Technological Change

22 January 2009 at 2:31 pm 3 comments

| Peter Klein |

sdmodoterryoyamamac128kbigYou Macophiles may get a kick out of Larry Magid’s 1984 LA Times review of the original Mac (now celebrating its 25th anniversary). Packed with 128K RAM, a 400K floppy drive, a 9-inch monitor, and something called a “mouse,” it wowed the critics from the get-go. Magid was particularly impressed with the MacWrite software, which “can vary the size and style of your type on the screen and on paper. . . . You can vary the type size from 9 point (about the size used in most newspapers) to 72 point headlines. You can also change your type style, selecting an Old English font or one of the more common type styles. Your type can be in bold, italic, underline or even shadow print.” Wow!

Magid doesn’t say anything about speed, which concerned me the first time I saw one in person (yes, back in 1984; I’m that old). The old IBM-compatible PCs running command-line MS-DOS were much faster for basic word processing, database, and spreadsheet applications than the pretty WYSIWYG design popularized on the Mac.

Entry filed under: - Klein -, Innovation. Tags: .

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3 Comments Add your own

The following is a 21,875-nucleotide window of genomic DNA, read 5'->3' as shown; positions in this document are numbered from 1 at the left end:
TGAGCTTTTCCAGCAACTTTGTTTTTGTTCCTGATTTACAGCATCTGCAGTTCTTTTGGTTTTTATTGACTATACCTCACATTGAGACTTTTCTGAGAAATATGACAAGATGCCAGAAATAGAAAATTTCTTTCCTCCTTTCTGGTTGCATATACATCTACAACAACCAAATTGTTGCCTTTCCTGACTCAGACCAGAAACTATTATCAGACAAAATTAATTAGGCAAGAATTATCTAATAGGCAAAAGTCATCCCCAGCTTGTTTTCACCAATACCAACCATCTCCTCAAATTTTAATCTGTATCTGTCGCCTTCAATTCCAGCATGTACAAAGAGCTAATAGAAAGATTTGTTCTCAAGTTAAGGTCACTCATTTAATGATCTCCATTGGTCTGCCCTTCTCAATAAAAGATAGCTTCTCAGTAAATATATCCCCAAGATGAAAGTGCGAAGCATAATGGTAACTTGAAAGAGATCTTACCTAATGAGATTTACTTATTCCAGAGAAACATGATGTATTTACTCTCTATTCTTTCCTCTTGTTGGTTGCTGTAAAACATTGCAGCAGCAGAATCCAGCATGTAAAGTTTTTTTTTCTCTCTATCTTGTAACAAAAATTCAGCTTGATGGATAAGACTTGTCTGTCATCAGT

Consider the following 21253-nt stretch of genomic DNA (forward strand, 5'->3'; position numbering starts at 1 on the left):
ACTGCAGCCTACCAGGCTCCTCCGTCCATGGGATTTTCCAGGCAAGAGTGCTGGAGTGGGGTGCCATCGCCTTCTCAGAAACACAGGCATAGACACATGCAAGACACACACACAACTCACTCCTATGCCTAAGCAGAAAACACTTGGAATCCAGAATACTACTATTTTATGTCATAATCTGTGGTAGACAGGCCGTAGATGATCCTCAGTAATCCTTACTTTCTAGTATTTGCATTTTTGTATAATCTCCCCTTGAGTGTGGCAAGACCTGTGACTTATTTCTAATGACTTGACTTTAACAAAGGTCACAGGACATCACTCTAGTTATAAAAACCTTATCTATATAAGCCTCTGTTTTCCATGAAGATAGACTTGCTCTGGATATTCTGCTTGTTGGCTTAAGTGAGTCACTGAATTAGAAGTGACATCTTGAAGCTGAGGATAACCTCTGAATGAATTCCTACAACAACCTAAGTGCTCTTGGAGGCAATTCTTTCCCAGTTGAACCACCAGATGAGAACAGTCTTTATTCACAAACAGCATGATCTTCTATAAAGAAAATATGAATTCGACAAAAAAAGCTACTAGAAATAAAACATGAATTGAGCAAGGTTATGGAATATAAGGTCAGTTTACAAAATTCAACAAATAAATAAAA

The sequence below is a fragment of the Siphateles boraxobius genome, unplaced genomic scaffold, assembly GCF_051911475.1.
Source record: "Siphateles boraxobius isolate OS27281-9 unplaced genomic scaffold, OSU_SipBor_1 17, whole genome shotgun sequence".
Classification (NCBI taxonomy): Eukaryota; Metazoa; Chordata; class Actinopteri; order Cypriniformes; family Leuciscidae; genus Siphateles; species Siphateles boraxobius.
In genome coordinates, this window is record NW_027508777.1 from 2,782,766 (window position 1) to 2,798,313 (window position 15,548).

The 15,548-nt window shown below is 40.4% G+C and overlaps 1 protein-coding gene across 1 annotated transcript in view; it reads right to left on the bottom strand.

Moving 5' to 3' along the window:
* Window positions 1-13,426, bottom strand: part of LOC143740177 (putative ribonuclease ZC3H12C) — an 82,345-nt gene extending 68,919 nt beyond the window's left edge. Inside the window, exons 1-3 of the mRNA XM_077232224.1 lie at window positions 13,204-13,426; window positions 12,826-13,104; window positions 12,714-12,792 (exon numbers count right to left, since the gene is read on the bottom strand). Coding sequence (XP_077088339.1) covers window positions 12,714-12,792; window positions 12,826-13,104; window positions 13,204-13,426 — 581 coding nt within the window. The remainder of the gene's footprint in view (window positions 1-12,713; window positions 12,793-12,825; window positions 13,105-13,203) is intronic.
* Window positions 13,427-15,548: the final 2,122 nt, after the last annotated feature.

• 1. Rafe Champion  |  22 January 2009 at 3:51 pm

    My first in 1982 was an Osborne twin disk drive, built-in screen, promoted by an ad where a slim girl marched into a room swinging the computer in hand and set up the machine on a desk top in about 25 seconds.

    “The Osborne 1 featured a 5 inch (127 mm) 52-column display, two floppy-disk drives, a Z80 microprocessor, 64k of RAM, and could fit under an airplane seat. It could survive being accidentally dropped and included a bundled software package that included the CP/M operating system, the BASIC programming language, the WordStar word processing package, and the SuperCalc spreadsheet program.”

    http://en.wikipedia.org/wiki/Osborne_Computer_Corporation

    It cost $2,500A and the pin-wheel dot matrix printer to go with it cost $1200A.

    Ran into a person from the advertising agency and he said they had to interview a heap of girsl to find one slim and strong enough to pull off the ad.

    I set off from the shop carrying the machine and soon decided to take a cab.

  • 2. Dick Langlois  |  23 January 2009 at 1:12 pm

    I also got my first PC in 1982, a Kaypro II. The Kaypro was very much like the Osborne, but (for about the same price) had a bigger screen (9″), a sturdier case, and dual-density floppy drives. I still have it. Maybe someday it will sell for a fortune on Ebay.

  • 3. Josh  |  23 January 2009 at 2:25 pm

    This is why I laugh when I hear commentators say my generation might be the first to have a lower standard of living than my parents.

    Also, it makes “stagnant wages” arguments look a little less convincing.

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